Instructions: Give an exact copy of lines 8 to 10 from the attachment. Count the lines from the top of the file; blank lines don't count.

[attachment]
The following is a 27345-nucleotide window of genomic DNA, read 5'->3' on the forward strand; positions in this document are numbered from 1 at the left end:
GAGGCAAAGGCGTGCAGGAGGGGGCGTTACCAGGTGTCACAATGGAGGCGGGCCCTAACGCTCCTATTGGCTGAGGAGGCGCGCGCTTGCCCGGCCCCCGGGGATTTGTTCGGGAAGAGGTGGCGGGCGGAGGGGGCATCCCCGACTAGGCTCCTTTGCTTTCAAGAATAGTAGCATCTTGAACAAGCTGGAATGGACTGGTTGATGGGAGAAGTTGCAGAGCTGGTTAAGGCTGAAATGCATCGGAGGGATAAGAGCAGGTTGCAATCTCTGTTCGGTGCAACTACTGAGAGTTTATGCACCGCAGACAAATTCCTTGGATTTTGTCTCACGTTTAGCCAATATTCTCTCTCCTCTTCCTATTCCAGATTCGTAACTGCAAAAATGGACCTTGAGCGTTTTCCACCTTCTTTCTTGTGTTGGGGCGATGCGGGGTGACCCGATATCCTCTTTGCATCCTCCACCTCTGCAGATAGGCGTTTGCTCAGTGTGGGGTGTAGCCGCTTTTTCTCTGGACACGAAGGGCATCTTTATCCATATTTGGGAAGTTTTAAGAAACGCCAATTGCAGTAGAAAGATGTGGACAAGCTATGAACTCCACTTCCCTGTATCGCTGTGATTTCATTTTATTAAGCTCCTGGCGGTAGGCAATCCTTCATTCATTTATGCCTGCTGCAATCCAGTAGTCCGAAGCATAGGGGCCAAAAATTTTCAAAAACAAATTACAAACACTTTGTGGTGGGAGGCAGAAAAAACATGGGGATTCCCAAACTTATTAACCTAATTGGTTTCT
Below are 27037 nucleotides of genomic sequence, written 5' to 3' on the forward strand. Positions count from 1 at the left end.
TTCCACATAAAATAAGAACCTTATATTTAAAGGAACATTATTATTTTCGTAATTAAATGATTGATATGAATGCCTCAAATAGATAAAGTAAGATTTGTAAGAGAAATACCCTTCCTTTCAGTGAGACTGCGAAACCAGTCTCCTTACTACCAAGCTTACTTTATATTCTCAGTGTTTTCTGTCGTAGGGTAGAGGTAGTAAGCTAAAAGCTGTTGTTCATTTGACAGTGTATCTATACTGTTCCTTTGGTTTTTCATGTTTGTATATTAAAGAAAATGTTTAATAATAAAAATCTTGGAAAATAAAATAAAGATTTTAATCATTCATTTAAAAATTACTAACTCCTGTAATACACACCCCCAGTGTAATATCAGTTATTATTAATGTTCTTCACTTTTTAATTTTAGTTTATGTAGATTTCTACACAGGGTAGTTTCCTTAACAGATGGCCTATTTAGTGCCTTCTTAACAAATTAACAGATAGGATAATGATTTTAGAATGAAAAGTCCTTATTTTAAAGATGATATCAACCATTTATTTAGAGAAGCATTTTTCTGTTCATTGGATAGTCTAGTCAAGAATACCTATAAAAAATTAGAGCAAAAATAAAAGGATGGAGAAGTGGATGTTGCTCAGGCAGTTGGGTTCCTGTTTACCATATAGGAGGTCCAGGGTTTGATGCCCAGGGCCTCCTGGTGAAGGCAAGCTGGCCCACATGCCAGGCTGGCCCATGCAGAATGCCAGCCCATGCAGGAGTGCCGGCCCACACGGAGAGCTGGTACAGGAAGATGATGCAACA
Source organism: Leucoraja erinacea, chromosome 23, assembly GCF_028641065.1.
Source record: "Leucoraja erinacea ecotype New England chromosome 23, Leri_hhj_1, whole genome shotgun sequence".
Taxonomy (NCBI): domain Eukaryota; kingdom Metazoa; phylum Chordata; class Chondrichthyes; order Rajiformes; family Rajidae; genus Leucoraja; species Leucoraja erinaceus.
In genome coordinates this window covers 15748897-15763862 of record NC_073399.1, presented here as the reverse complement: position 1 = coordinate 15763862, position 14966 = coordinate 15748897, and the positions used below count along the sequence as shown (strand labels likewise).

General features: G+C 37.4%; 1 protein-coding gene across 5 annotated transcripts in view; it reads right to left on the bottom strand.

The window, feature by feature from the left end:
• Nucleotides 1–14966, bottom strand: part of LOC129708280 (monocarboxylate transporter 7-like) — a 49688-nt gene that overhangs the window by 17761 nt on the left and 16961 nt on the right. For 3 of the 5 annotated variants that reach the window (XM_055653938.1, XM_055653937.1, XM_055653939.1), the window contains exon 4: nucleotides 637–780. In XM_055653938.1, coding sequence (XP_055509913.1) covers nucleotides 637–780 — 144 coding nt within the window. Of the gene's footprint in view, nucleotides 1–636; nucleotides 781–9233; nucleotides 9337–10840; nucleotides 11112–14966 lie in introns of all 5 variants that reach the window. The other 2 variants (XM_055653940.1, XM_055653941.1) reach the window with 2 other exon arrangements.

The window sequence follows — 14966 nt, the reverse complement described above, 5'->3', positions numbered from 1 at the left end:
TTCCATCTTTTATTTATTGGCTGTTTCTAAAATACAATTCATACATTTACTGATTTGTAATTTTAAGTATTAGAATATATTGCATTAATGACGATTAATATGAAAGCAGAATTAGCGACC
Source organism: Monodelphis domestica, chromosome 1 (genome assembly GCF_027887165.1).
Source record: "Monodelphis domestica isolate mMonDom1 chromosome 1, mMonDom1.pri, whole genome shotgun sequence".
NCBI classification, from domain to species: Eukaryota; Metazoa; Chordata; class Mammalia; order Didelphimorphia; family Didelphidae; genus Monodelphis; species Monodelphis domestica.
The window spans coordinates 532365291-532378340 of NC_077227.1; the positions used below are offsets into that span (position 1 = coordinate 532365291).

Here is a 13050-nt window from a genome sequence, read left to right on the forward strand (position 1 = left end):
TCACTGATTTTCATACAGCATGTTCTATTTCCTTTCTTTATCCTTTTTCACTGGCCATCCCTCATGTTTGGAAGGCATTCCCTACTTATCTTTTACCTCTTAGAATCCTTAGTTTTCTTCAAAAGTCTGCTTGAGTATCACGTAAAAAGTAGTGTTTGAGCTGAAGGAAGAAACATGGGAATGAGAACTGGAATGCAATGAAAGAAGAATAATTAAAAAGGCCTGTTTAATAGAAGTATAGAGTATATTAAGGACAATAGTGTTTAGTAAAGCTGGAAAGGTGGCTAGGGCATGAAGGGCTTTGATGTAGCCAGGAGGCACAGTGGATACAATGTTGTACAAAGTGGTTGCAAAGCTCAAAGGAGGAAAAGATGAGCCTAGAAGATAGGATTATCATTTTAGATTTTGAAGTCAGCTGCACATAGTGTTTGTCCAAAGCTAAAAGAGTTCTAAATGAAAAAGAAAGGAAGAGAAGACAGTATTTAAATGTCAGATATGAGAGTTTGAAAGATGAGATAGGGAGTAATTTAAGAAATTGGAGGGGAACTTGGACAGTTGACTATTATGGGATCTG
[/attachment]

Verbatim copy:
In genome coordinates this window covers 15748897-15763862 of record NC_073399.1, presented here as the reverse complement: position 1 = coordinate 15763862, position 14966 = coordinate 15748897, and the positions used below count along the sequence as shown (strand labels likewise).

General features: G+C 37.4%; 1 protein-coding gene across 5 annotated transcripts in view; it reads right to left on the bottom strand.

The window, feature by feature from the left end: